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Create a user-friendly UI

How to create an inset stroked logo and add a responsive image slider

OATbook is an iPhone app designed by Rob Cleaton to monitor Oral Anticoagulant Therapy: hence ‘OAT’. This is for patients on a lifelong course of Warfarin, which has to be monitored through regular blood tests. These tests have to match a range set by a clinic; falling out of this range can carry serious consequences, so it is important for patients to be able to record their levels. The app was designed to eliminate the NHS recording book and keep blood test results, appointment notes and dates for the clinic, providing reminders to patients to carry out the regular tests. Being such a serious subject, the app’s design, which inspired the web design, needed to be kept friendly and patient-focused.


Focus on lifestyle
For a patient who is suddenly faced with taking medication and monitoring a serious ailment for the rest of their life, the design of any service designed to aid them is going to be key in helping that patient manage their condition. The patient has to integrate this process into their daily schedule, making it a natural part of their daily lifestyle and routine. As such, the design of OATbook focused on this particular aspect as the key points to drive the design. Rob developed a mood board that focused on creating a friendly user experience, exploring different elements of typography and photography that presented a friendly, lifestyle identity for the
digital experience.



Start the document

Open your web browser and visit to download the supersized image slider. Open a new HTML document in Dreamweaver and add the following code in the head section, which links to the css files that style the slider.

001 < link rel="stylesheet" href="css/supersized.css" type="text/css" media="screen" />
 002 < link rel="stylesheet" href="theme/
 003 media="screen" /> 

Link to the libraries

There are three important libraries to link to in order to get the background slide show running. The first is jQuery which is the base engine for the slideshow; next comes the jQuery easing library, for the transitions. The next two are for the library itself and the styling for the library, which is the shutter theme.

001 < script type="text/javascript"src="
 002 1.6.1/jquery.min.js">< /script>
 003 < script type="text/javascript" src="js/ jquery.easing.min.js">< /script>
 004 < script type="text/javascript" src="js/ supersized.3.2.7.min.js">< /script>
 005 < script type="text/javascript" src="theme/supersized.shutter.min.js">< /script>

Set up the slider

Continue adding the code shown here, which initialises the supersized slider and gives it two images to present. If you need more images in your slider, just add them in this space. Make sure you change the name of the images to images that you are going to link to in the code, or they won’t work.

001 < script type="text/javascript">
 002 jQuery(function($){
 003 $.supersized({ 
 004 slide_interval:3000, transition:1,transition_speed:700,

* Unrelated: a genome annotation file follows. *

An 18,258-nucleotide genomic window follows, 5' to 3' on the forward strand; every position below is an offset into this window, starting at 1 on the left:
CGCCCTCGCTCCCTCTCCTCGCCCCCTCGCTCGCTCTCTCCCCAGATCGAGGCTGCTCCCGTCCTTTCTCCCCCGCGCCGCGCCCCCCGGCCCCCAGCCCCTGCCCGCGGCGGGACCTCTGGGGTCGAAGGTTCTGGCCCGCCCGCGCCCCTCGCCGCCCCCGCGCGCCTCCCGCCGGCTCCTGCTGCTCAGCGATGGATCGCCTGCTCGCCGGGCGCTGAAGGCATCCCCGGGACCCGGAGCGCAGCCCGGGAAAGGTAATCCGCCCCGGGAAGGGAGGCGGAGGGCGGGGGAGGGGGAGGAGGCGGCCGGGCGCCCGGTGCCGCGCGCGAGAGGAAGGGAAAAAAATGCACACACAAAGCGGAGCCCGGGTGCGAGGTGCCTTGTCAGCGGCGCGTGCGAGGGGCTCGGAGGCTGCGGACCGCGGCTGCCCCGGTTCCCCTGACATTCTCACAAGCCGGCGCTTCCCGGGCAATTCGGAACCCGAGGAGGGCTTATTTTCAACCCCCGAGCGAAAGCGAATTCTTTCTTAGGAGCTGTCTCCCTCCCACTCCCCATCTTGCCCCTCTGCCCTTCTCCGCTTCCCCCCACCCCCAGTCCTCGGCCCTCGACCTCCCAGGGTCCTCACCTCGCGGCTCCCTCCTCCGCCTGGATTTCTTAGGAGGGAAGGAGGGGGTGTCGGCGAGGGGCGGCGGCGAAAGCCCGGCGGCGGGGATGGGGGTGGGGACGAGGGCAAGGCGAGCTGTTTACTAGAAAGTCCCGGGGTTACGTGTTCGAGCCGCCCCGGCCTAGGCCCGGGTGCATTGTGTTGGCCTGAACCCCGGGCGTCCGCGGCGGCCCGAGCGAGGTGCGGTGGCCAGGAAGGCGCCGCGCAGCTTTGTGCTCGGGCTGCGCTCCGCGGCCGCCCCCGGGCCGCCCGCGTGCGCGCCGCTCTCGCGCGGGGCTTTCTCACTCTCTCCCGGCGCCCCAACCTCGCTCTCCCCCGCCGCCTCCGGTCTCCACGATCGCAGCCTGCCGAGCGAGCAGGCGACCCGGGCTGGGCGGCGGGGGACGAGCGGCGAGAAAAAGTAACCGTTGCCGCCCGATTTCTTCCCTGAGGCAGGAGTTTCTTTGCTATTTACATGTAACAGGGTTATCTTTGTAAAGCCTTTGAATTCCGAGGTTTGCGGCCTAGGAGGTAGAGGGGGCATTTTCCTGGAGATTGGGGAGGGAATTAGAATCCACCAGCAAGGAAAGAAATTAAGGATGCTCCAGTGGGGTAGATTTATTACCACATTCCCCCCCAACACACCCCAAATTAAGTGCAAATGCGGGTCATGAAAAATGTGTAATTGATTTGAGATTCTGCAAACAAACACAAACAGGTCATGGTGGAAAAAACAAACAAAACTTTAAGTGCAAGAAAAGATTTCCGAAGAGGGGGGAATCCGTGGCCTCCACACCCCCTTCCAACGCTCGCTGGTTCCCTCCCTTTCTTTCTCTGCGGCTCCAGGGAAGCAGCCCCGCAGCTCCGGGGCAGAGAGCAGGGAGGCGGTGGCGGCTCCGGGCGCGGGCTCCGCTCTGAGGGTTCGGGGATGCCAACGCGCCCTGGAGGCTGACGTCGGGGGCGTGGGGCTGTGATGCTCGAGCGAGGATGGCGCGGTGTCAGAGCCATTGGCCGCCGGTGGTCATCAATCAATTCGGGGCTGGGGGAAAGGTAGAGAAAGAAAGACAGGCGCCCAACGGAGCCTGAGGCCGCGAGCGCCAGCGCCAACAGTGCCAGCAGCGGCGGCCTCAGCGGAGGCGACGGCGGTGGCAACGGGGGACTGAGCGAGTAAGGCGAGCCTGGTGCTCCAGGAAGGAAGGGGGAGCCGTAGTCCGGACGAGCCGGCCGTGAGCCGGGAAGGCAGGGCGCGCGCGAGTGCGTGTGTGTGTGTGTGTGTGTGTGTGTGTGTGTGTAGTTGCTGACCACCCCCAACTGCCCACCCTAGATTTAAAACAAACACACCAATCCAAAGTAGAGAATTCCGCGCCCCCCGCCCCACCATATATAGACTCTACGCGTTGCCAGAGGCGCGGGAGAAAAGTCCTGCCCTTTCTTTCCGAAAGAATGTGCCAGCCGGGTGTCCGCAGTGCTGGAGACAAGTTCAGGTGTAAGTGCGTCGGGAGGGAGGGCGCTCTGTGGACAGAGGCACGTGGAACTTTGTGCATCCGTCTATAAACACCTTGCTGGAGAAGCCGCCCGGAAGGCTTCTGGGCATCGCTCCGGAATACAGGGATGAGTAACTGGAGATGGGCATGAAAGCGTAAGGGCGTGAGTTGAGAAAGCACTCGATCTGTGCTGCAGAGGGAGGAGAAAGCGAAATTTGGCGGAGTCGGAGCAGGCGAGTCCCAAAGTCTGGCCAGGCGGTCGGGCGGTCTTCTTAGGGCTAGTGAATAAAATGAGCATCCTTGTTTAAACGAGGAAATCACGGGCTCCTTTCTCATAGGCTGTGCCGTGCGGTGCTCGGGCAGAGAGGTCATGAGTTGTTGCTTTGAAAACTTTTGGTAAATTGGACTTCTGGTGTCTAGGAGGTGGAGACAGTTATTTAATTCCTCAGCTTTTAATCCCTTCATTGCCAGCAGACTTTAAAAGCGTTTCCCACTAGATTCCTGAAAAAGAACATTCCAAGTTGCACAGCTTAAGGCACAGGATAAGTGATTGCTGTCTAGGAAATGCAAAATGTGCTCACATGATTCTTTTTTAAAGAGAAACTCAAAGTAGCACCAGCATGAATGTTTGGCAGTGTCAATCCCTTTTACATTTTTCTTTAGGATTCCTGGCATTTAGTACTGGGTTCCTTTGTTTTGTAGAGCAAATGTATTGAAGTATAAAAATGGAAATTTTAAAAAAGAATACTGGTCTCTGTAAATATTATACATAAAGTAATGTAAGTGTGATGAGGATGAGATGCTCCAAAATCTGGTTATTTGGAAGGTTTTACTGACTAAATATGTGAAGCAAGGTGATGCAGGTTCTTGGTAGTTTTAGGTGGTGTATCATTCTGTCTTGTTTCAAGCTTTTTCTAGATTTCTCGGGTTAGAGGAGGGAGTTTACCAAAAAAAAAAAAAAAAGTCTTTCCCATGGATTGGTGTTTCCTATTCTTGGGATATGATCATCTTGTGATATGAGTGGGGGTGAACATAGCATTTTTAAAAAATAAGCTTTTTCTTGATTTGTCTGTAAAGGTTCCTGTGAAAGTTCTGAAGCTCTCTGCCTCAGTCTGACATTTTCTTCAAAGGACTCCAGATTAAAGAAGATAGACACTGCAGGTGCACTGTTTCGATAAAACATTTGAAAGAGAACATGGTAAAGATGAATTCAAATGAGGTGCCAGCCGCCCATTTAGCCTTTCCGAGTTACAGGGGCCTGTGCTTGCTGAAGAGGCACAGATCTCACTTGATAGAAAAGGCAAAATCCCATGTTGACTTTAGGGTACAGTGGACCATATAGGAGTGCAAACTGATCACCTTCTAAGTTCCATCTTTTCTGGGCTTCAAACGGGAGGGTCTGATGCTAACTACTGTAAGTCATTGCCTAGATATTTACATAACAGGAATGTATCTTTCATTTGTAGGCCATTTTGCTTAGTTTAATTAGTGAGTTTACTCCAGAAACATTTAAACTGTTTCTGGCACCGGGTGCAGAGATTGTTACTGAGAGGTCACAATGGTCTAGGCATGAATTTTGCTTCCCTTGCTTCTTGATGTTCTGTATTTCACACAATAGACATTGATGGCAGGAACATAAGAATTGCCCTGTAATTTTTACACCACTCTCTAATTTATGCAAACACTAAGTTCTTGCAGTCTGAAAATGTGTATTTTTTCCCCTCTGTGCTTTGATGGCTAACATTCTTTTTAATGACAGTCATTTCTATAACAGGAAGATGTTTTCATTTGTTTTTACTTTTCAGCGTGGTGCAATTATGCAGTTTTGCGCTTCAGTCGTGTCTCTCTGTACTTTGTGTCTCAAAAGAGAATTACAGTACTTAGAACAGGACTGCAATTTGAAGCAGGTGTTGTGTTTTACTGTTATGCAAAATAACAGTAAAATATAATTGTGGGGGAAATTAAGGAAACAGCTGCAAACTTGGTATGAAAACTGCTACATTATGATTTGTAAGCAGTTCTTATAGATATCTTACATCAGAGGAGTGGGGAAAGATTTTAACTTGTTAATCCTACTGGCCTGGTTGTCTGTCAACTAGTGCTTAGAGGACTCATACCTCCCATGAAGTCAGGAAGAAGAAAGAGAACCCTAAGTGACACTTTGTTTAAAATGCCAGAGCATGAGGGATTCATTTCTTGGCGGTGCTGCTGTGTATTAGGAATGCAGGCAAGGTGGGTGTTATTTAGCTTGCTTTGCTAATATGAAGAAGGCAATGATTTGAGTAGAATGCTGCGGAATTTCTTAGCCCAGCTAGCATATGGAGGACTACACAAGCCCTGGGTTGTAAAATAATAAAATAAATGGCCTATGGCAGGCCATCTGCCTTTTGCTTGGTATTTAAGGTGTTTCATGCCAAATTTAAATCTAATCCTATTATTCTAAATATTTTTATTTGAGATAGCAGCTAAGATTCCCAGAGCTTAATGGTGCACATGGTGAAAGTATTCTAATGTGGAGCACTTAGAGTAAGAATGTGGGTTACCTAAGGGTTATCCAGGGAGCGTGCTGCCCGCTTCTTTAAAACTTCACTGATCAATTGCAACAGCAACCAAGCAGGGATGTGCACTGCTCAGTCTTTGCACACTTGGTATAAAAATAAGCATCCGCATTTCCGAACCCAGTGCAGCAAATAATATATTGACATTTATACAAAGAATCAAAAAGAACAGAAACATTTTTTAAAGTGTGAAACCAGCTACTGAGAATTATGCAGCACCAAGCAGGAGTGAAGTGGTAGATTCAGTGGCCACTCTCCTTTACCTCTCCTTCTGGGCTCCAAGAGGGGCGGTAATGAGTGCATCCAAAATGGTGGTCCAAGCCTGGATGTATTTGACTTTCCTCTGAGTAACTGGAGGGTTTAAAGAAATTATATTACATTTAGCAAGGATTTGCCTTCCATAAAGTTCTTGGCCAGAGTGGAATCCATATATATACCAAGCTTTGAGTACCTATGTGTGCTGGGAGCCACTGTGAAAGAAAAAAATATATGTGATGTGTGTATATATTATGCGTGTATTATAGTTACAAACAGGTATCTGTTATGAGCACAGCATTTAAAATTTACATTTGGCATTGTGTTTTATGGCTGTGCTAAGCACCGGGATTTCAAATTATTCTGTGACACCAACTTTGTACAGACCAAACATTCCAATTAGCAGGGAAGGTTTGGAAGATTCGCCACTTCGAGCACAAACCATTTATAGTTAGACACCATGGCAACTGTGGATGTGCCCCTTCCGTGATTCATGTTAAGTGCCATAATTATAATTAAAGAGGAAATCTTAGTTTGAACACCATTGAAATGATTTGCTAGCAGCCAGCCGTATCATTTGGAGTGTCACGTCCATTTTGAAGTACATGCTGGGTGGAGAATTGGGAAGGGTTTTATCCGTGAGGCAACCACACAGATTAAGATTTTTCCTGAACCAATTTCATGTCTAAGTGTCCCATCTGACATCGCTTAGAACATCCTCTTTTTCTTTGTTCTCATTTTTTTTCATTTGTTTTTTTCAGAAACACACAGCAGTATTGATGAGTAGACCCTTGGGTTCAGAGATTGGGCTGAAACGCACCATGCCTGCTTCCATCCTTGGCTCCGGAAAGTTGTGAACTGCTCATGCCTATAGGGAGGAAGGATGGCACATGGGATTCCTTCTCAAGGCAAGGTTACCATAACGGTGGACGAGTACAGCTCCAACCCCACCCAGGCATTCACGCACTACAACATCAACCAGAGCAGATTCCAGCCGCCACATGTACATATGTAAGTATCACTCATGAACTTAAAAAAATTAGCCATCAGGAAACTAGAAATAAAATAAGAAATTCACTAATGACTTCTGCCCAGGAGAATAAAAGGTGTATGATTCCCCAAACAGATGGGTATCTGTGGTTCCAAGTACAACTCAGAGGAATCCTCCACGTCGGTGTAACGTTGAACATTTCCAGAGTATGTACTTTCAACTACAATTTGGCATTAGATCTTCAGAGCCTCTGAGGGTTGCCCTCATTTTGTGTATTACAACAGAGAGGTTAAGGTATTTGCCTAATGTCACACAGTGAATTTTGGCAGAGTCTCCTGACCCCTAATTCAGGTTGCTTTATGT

005 slide_links:'blank', slides:[
 006 {image : 'img/image1.jpg'}, {image : 'img/ image2.jpg'}]
 007 });
 008 });
 009 < /script>

Style up the content

We are continuing to add the code shown here into the head section of the document, and here we set the body to have Arial as the text font. We put a logo in the top-left corner, and the base, which is scrollable, over the image set. There is no need to put the height tag if filling with your own content.

001 < style type="text/css">
 002 body{font-family:Arial, Helvetica, sans- serif;}
 003 #logo{margin:30px;}
 004 #base{
 005 background: #333; padding: 10px;
 006 width: 100%; height: 300px;
 007 position: absolute; top: 750px;
 008 text-align: center; color: #FFF;
 009 }
 010 < /style>

Add the page content

Move to the body section of the page. Add the code shown below, which allows for the logo to be placed, previous and next buttons, and finally the content in the base section. Fill this with your own content, preferably with a menu that will be just visible on the bottom of the screen. Save this and test in the browser to see it in action.

001 < div id="logo">Logo Here 
 002 < a id="prevslide" class="load-item"> 
 003 < a id="nextslide" class="load-item">
 004 < div id="base"> 
 005 < !--Put your menu and content in here-->
 006 < /div>


The logo uses a shape that has a stroke on the inside, creating a stitched look. This is easy to achieve in Illustrator. We explore how to create an inset stroke on an object that can be taken into Photoshop and dirtied up!

Open Illustrator

Open Illustrator and draw two circles, aligning them vertically and positioning one overlapping the other. Open the pathfinder window and press the Minus Front button so that one circle is removed from the other.

Duplicate the object

Copy the object that you are left with and choose Paste in Front from the edit menu. Now choose Object>Path>Outline Path. In the window add -10 for the offset. This makes it smaller than the first circle.

Add a stroke

Click OK and remove the fill, then add a white stroke. In the stroke panel make the stroke dashed, – 6pts seems to work, but this will depend on how large the original object is. Now you have a stitched effect!